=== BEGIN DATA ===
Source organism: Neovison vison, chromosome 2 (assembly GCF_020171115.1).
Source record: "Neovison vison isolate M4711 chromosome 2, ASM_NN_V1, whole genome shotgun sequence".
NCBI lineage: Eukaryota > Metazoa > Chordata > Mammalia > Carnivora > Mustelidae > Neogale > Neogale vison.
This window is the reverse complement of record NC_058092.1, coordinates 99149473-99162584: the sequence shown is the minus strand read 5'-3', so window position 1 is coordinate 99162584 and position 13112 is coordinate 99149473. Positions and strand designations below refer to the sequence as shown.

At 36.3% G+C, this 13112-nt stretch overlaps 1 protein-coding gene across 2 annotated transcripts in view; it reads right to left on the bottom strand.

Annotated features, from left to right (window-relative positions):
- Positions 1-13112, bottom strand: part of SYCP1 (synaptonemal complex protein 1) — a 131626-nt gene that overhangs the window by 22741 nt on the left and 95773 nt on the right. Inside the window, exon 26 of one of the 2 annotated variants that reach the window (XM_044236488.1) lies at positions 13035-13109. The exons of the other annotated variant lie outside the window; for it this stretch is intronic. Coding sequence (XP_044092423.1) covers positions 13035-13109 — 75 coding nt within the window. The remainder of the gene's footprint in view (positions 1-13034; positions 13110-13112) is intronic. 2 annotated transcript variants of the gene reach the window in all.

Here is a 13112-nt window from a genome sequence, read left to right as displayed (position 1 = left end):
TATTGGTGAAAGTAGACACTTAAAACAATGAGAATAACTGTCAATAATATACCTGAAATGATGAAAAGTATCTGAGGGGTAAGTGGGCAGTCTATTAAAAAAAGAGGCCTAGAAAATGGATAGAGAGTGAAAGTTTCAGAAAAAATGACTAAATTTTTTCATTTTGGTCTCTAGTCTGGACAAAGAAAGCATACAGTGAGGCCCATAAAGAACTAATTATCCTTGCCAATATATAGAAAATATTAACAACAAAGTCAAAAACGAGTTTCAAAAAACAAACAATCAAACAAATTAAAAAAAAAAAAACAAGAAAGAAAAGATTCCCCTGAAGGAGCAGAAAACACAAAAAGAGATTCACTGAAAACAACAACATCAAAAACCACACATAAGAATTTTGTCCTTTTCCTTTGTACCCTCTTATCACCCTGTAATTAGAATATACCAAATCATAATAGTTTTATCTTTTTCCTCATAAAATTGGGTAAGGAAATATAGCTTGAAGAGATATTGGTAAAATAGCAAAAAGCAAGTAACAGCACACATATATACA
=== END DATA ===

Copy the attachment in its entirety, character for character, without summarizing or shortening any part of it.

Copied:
Source organism: Neovison vison, chromosome 2 (assembly GCF_020171115.1).
Source record: "Neovison vison isolate M4711 chromosome 2, ASM_NN_V1, whole genome shotgun sequence".
NCBI lineage: Eukaryota > Metazoa > Chordata > Mammalia > Carnivora > Mustelidae > Neogale > Neogale vison.
This window is the reverse complement of record NC_058092.1, coordinates 99149473-99162584: the sequence shown is the minus strand read 5'-3', so window position 1 is coordinate 99162584 and position 13112 is coordinate 99149473. Positions and strand designations below refer to the sequence as shown.

At 36.3% G+C, this 13112-nt stretch overlaps 1 protein-coding gene across 2 annotated transcripts in view; it reads right to left on the bottom strand.

Annotated features, from left to right (window-relative positions):
- Positions 1-13112, bottom strand: part of SYCP1 (synaptonemal complex protein 1) — a 131626-nt gene that overhangs the window by 22741 nt on the left and 95773 nt on the right. Inside the window, exon 26 of one of the 2 annotated variants that reach the window (XM_044236488.1) lies at positions 13035-13109. The exons of the other annotated variant lie outside the window; for it this stretch is intronic. Coding sequence (XP_044092423.1) covers positions 13035-13109 — 75 coding nt within the window. The remainder of the gene's footprint in view (positions 1-13034; positions 13110-13112) is intronic. 2 annotated transcript variants of the gene reach the window in all.

Here is a 13112-nt window from a genome sequence, read left to right as displayed (position 1 = left end):
TATTGGTGAAAGTAGACACTTAAAACAATGAGAATAACTGTCAATAATATACCTGAAATGATGAAAAGTATCTGAGGGGTAAGTGGGCAGTCTATTAAAAAAAGAGGCCTAGAAAATGGATAGAGAGTGAAAGTTTCAGAAAAAATGACTAAATTTTTTCATTTTGGTCTCTAGTCTGGACAAAGAAAGCATACAGTGAGGCCCATAAAGAACTAATTATCCTTGCCAATATATAGAAAATATTAACAACAAAGTCAAAAACGAGTTTCAAAAAACAAACAATCAAACAAATTAAAAAAAAAAAAACAAGAAAGAAAAGATTCCCCTGAAGGAGCAGAAAACACAAAAAGAGATTCACTGAAAACAACAACATCAAAAACCACACATAAGAATTTTGTCCTTTTCCTTTGTACCCTCTTATCACCCTGTAATTAGAATATACCAAATCATAATAGTTTTATCTTTTTCCTCATAAAATTGGGTAAGGAAATATAGCTTGAAGAGATATTGGTAAAATAGCAAAAAGCAAGTAACAGCACACATATATACA